While Beetlejuice seems to have reached his goal of being “seen” by the end of Act 1, he’s still not satisfied and prevails upon Lydia that if she agrees to marry him, that will give him a new lease on life, literally. And while Beetlejuice makes it clear that this would only be a marriage of convenience (like a Green Card for ghosts), there’s a whole song dedicated to the ick-factor of creepy old men preying on younger women called “Creepy Old Men.” It’s a slippery slope that could be problematic were it not handled so deftly and called out in such a direct and tongue-in-cheek manner. But Lydia pulls a fast one on Beetlejuice and makes a break for it, finding her way to the Netherworld in search of her mother with the help of the Maitland’s and the magical Handbook for the Recently Deceased. Lydia doesn’t find her mother, but she does manage to have a meaningful conversation with her father and gets him to acknowledge the massive loss he’s been trying to gloss over until now. When Lydia makes her way back from the Netherworld, Juno makes an appearance enforcing the rules that once you cross the threshold, you can’t go back to the real world. But Beetlejuice valiantly stands up to his mother on Lydia’s behalf before agreeing to finally accept his own fate and cross over to the other side, beseeching the others to “tell his story.” Beetlejuice is the type of show where the more you try to explain the plot, the more confusing it gets. It’s kind of like crowd-surfing, you just have to take a leap of faith and enjoy the ride. And what a ride it is!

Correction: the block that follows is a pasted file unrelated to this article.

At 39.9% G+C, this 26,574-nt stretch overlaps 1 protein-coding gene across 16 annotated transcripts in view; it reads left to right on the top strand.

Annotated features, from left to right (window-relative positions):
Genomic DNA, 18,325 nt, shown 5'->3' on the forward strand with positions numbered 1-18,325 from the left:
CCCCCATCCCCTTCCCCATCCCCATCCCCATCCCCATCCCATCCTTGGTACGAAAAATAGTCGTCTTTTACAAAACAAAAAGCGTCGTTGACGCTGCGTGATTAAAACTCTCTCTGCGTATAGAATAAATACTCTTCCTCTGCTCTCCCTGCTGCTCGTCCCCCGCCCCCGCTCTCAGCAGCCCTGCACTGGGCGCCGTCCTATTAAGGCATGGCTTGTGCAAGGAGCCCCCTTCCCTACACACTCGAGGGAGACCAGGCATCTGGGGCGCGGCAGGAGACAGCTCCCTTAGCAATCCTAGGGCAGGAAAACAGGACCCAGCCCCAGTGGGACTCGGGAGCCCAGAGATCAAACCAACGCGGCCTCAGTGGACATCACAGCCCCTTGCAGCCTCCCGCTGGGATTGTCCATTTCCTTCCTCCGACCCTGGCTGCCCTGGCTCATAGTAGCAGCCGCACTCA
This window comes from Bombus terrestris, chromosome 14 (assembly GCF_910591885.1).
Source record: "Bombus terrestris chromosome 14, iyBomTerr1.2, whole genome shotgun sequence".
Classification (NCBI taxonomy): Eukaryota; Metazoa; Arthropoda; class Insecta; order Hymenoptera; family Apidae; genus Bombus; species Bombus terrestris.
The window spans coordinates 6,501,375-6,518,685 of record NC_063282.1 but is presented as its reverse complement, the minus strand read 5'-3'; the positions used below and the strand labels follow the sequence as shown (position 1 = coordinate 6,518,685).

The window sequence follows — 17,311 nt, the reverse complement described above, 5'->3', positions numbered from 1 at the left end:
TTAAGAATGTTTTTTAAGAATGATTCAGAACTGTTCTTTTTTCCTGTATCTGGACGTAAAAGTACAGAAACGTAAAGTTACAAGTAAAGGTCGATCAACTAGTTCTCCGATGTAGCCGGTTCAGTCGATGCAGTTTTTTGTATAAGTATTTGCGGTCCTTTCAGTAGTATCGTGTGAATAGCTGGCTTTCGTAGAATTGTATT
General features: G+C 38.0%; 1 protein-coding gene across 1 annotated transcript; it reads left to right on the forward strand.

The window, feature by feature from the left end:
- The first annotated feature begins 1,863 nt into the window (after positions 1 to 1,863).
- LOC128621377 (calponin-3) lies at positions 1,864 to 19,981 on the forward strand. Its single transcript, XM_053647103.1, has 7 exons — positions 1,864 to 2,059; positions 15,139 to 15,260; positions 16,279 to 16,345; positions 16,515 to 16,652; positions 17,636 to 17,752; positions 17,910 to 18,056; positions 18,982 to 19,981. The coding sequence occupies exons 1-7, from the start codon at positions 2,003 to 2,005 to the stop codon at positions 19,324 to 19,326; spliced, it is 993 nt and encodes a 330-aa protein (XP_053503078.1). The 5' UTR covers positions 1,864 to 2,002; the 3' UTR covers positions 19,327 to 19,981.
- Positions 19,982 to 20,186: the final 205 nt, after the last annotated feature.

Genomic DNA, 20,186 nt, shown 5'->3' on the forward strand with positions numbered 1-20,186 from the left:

Beetlejuice — At the Pantages Theatre, now through July 30. Tickets